After a bit of waiting, your custom hostname certificate and status should be active.

10. Optional: We decided to identify our customers not through the host header but through the request path. We configured CloudFlare to transform the request URL:

    not starts_with(http.request.uri.path, "/js/") and
    not starts_with(http.request.uri.path, "/css/") and
    not starts_with(http.request.uri.path, "/vendor/") and
    not starts_with(http.request.uri.path, "/img/") and
    http.request.uri.path ne "/favicon.ico" and
    http.request.uri.path ne "/robots.txt"

We configured the above expressions to allow static assets like JavaScript files required by Laravel Livewire to load (no transformation). In other cases, the following transformation occurs:

concat("/", lower(, http.request.uri.path)


This enables us to implement painless routing in our Laravel application:

// at the end of the file -> don't break other routes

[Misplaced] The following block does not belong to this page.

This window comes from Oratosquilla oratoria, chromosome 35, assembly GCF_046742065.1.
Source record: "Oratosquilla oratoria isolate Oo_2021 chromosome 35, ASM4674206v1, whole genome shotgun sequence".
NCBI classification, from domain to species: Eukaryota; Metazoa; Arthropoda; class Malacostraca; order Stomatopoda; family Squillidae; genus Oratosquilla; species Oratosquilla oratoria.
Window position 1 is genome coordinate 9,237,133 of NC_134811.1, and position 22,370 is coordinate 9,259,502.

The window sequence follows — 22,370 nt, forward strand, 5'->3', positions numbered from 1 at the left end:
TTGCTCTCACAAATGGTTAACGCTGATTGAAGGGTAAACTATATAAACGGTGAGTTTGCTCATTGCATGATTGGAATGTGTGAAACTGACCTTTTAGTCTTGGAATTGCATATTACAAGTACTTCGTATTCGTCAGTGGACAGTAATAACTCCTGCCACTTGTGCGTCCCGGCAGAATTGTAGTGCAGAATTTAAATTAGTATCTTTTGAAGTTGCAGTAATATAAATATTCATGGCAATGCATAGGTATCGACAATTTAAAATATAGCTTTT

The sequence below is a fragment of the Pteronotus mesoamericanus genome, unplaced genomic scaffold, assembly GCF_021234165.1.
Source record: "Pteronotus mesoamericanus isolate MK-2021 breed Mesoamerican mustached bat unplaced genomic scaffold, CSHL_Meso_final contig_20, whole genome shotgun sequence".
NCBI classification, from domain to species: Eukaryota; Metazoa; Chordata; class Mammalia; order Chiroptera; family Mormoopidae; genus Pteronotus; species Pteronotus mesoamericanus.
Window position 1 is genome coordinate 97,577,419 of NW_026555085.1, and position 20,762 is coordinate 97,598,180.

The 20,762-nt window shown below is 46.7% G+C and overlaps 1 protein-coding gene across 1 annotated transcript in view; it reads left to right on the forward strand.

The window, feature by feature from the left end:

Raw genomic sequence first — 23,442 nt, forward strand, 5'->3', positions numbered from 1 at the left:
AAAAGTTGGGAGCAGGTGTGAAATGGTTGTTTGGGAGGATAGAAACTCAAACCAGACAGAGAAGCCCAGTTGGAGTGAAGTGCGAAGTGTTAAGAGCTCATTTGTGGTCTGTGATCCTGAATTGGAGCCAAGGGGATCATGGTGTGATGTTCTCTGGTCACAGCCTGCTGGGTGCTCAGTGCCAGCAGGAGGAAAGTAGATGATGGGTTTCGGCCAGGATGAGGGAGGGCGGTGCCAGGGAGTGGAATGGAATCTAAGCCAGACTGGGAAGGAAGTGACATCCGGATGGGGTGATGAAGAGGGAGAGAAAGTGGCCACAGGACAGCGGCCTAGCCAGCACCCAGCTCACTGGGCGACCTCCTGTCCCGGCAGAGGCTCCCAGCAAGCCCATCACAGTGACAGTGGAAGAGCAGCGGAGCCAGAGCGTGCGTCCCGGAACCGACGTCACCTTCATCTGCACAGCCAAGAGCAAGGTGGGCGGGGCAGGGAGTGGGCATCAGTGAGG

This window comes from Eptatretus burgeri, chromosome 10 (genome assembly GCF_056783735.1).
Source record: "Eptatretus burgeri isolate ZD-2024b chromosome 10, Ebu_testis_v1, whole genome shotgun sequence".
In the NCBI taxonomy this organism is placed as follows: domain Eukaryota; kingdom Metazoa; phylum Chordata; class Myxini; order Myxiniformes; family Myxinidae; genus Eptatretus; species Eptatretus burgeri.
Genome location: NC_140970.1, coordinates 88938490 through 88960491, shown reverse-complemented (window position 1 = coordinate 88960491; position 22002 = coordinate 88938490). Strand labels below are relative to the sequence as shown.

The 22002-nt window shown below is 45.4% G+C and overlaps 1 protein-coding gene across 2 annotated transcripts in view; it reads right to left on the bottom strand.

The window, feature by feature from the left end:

Route::group(['prefix' => '{domain}'], function () {
    // /
    Route::get('/', function (Team $team_by_domain) {
    // e.g. /
    Route::get('/test', function (Team $team_by_domain) {
        // do something with the $team_by_domain
        return "tenant-domain";
public function boot()
    // ...
    Route::bind('domain', function ($value) {
        return Team::where('domain', '=', $value)
            ->where('domain_validated', true)
    // ...

As shown above, we add a new Route Model Binding and use it to inject the Team model instance directly into our routes.

11. Try the new custom hostname!

The connection is secure, and the Laravel application successfully routed the request!